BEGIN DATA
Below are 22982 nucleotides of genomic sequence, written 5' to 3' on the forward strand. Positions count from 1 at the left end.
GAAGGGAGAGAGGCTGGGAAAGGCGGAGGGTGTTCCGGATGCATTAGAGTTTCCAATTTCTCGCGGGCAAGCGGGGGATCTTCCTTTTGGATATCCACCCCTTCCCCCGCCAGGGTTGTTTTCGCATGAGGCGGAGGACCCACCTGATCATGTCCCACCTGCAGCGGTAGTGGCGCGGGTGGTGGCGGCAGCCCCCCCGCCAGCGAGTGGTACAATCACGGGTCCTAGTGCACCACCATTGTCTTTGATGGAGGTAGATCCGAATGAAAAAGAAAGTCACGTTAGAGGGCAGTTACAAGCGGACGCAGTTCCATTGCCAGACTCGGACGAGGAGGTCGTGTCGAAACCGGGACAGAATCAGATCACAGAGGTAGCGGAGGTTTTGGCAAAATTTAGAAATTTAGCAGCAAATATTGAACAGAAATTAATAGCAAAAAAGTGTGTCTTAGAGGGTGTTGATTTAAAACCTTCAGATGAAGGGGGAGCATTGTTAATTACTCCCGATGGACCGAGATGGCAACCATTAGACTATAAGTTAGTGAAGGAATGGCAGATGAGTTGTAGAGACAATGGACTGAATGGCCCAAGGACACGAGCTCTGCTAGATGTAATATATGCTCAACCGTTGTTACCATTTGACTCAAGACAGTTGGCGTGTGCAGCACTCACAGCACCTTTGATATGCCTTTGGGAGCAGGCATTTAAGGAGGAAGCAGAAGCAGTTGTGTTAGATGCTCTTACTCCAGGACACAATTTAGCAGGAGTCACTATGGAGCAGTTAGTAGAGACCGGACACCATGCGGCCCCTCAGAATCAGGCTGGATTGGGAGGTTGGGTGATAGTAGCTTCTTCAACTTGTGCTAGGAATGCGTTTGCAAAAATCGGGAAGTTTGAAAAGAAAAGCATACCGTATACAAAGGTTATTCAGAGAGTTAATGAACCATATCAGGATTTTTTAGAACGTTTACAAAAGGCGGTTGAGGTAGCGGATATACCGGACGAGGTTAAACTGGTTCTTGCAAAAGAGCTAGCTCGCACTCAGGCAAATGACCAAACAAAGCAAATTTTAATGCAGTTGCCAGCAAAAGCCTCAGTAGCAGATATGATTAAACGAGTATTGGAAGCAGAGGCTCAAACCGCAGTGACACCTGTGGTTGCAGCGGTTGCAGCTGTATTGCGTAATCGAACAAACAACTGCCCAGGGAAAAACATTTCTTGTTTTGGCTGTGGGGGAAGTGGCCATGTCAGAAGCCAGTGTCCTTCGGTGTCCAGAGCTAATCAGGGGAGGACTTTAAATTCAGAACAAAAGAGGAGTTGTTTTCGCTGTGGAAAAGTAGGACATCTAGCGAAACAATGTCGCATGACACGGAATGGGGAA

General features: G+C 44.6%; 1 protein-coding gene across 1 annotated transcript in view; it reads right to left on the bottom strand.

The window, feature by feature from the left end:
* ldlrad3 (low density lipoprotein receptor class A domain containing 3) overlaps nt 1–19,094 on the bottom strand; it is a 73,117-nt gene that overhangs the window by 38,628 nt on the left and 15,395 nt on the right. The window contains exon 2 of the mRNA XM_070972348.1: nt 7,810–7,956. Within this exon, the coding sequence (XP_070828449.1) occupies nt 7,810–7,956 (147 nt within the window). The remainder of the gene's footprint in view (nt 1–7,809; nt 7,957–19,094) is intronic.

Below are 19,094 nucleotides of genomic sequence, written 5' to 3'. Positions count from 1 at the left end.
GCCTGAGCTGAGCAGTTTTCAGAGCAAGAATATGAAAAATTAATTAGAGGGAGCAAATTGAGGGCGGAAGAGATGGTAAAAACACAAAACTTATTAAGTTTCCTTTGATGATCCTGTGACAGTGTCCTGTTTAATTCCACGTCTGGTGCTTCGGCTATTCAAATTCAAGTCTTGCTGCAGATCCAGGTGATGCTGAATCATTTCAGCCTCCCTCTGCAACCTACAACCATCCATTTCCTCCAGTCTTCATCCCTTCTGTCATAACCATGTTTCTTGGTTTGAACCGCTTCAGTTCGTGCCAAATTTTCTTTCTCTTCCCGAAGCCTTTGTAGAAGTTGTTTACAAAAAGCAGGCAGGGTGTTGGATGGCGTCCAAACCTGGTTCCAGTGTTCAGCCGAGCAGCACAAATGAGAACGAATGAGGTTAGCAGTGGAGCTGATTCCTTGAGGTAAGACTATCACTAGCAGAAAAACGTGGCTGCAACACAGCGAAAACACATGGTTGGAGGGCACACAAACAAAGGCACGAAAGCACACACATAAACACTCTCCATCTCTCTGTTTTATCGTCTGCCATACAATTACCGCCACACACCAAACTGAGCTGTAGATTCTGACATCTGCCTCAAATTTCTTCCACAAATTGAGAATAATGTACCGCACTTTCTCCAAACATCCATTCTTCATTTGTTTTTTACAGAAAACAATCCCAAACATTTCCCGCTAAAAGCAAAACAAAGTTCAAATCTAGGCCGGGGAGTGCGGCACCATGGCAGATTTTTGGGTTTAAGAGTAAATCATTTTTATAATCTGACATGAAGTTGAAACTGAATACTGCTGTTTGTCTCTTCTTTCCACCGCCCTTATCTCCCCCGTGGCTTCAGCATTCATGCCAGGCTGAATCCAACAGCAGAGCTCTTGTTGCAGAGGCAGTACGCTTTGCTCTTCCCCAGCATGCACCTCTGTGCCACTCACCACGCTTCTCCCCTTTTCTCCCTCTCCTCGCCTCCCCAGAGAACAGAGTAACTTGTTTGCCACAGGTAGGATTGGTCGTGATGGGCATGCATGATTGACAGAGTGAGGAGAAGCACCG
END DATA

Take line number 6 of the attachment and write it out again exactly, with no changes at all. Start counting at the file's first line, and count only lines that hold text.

Below are 19,094 nucleotides of genomic sequence, written 5' to 3'. Positions count from 1 at the left end.